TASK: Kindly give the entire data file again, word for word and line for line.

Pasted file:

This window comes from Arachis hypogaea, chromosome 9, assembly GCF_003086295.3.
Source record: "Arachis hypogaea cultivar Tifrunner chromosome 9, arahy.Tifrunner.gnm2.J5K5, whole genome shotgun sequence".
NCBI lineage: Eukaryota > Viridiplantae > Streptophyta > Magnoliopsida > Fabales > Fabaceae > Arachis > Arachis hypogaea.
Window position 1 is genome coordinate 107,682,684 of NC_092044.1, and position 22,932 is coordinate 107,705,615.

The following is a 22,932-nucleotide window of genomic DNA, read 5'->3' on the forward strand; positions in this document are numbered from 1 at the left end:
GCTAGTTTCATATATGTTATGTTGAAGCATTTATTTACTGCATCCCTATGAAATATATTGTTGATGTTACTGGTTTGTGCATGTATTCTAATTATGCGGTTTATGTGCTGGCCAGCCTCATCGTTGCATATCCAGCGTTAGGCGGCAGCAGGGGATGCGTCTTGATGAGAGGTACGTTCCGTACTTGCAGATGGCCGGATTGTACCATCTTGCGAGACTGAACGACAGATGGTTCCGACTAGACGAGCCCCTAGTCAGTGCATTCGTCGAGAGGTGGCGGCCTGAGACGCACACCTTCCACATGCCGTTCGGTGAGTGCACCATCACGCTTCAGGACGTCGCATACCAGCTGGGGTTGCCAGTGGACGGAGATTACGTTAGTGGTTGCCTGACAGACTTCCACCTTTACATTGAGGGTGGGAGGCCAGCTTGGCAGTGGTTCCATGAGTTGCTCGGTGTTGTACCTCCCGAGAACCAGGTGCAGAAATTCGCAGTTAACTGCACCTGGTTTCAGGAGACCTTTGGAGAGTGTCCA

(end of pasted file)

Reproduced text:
This window comes from Arachis hypogaea, chromosome 9, assembly GCF_003086295.3.
Source record: "Arachis hypogaea cultivar Tifrunner chromosome 9, arahy.Tifrunner.gnm2.J5K5, whole genome shotgun sequence".
NCBI lineage: Eukaryota > Viridiplantae > Streptophyta > Magnoliopsida > Fabales > Fabaceae > Arachis > Arachis hypogaea.
Window position 1 is genome coordinate 107,682,684 of NC_092044.1, and position 22,932 is coordinate 107,705,615.

The following is a 22,932-nucleotide window of genomic DNA, read 5'->3' on the forward strand; positions in this document are numbered from 1 at the left end:
GCTAGTTTCATATATGTTATGTTGAAGCATTTATTTACTGCATCCCTATGAAATATATTGTTGATGTTACTGGTTTGTGCATGTATTCTAATTATGCGGTTTATGTGCTGGCCAGCCTCATCGTTGCATATCCAGCGTTAGGCGGCAGCAGGGGATGCGTCTTGATGAGAGGTACGTTCCGTACTTGCAGATGGCCGGATTGTACCATCTTGCGAGACTGAACGACAGATGGTTCCGACTAGACGAGCCCCTAGTCAGTGCATTCGTCGAGAGGTGGCGGCCTGAGACGCACACCTTCCACATGCCGTTCGGTGAGTGCACCATCACGCTTCAGGACGTCGCATACCAGCTGGGGTTGCCAGTGGACGGAGATTACGTTAGTGGTTGCCTGACAGACTTCCACCTTTACATTGAGGGTGGGAGGCCAGCTTGGCAGTGGTTCCATGAGTTGCTCGGTGTTGTACCTCCCGAGAACCAGGTGCAGAAATTCGCAGTTAACTGCACCTGGTTTCAGGAGACCTTTGGAGAGTGTCCA